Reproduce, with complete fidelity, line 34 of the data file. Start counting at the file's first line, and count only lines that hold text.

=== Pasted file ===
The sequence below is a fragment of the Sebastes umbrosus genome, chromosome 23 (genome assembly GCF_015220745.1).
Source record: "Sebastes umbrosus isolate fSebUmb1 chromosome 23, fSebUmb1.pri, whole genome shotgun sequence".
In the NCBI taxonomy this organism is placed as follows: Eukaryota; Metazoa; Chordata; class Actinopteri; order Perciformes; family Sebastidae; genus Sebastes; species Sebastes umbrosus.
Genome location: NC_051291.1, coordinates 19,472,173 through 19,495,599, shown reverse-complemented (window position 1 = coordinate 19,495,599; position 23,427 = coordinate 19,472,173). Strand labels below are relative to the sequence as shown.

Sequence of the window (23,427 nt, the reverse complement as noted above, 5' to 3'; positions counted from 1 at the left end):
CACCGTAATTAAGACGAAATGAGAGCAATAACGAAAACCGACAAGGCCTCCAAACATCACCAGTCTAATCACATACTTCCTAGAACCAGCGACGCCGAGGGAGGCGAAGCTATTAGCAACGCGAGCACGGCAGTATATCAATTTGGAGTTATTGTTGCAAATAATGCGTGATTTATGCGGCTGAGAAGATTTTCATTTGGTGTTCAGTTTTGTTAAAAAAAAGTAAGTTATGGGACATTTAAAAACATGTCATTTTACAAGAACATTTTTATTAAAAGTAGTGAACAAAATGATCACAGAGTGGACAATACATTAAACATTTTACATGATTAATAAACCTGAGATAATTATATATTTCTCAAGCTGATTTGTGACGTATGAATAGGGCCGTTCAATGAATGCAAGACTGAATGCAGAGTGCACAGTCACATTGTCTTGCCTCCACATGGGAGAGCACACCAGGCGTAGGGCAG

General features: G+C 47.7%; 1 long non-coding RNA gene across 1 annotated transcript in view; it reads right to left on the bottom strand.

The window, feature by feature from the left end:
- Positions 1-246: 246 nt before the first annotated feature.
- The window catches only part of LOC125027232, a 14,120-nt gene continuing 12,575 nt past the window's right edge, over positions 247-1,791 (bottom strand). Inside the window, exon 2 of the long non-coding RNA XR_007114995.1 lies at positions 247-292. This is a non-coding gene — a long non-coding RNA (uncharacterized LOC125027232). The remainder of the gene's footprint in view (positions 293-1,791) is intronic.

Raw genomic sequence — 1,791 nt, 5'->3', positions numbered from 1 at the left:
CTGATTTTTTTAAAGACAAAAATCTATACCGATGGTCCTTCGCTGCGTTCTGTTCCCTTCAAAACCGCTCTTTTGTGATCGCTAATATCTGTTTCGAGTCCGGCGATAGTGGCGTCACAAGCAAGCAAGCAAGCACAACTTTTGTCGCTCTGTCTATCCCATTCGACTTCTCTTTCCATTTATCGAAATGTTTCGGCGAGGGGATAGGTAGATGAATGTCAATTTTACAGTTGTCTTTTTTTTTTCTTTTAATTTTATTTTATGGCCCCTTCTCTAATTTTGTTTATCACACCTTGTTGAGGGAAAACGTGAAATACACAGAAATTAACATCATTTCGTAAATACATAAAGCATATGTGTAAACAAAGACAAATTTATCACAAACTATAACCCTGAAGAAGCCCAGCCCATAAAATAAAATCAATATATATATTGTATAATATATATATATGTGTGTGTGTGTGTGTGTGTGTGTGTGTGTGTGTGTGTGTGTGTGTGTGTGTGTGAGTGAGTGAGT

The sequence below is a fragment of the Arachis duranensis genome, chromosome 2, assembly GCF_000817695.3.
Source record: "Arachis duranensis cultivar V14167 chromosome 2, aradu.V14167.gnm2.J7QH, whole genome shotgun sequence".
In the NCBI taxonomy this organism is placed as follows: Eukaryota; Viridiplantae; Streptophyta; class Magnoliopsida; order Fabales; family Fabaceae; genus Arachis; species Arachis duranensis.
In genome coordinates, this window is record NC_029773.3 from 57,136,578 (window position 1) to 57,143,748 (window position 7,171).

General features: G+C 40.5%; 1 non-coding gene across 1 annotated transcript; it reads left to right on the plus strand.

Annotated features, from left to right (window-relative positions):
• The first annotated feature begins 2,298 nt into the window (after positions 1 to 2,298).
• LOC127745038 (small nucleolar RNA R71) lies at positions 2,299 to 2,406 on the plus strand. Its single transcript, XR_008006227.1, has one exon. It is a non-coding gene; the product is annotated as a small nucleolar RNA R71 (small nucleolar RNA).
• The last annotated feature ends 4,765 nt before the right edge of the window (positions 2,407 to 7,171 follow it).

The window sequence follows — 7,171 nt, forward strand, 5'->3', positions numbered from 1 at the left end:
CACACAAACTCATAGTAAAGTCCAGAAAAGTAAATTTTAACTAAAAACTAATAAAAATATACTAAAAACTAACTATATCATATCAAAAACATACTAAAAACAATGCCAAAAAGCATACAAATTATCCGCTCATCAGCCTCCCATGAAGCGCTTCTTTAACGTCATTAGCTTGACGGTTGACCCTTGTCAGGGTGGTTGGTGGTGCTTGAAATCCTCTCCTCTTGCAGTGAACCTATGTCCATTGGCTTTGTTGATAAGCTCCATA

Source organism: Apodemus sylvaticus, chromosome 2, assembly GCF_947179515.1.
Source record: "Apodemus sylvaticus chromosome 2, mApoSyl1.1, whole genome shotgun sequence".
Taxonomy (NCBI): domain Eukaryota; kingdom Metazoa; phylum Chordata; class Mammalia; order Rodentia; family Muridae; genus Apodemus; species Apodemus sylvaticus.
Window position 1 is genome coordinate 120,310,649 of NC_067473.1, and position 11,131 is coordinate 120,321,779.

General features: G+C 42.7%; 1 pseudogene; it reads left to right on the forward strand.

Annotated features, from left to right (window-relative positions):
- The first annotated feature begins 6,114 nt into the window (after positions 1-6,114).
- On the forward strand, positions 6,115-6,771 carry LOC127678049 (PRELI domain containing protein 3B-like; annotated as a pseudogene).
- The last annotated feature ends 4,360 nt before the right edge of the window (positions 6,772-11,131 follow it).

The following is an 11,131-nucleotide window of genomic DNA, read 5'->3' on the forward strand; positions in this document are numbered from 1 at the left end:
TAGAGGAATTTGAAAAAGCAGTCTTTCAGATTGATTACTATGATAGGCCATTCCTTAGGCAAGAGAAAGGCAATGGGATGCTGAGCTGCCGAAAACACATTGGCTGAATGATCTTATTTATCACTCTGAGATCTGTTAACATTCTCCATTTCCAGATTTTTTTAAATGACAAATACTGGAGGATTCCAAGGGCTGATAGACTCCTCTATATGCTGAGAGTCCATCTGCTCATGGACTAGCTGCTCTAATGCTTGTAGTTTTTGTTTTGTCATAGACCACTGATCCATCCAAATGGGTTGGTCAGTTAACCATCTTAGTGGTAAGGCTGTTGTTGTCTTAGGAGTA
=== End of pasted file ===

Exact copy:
TAGAGGAATTTGAAAAAGCAGTCTTTCAGATTGATTACTATGATAGGCCATTCCTTAGGCAAGAGAAAGGCAATGGGATGCTGAGCTGCCGAAAACACATTGGCTGAATGATCTTATTTATCACTCTGAGATCTGTTAACATTCTCCATTTCCAGATTTTTTTAAATGACAAATACTGGAGGATTCCAAGGGCTGATAGACTCCTCTATATGCTGAGAGTCCATCTGCTCATGGACTAGCTGCTCTAATGCTTGTAGTTTTTGTTTTGTCATAGACCACTGATCCATCCAAATGGGTTGGTCAGTTAACCATCTTAGTGGTAAGGCTGTTGTTGTCTTAGGAGTA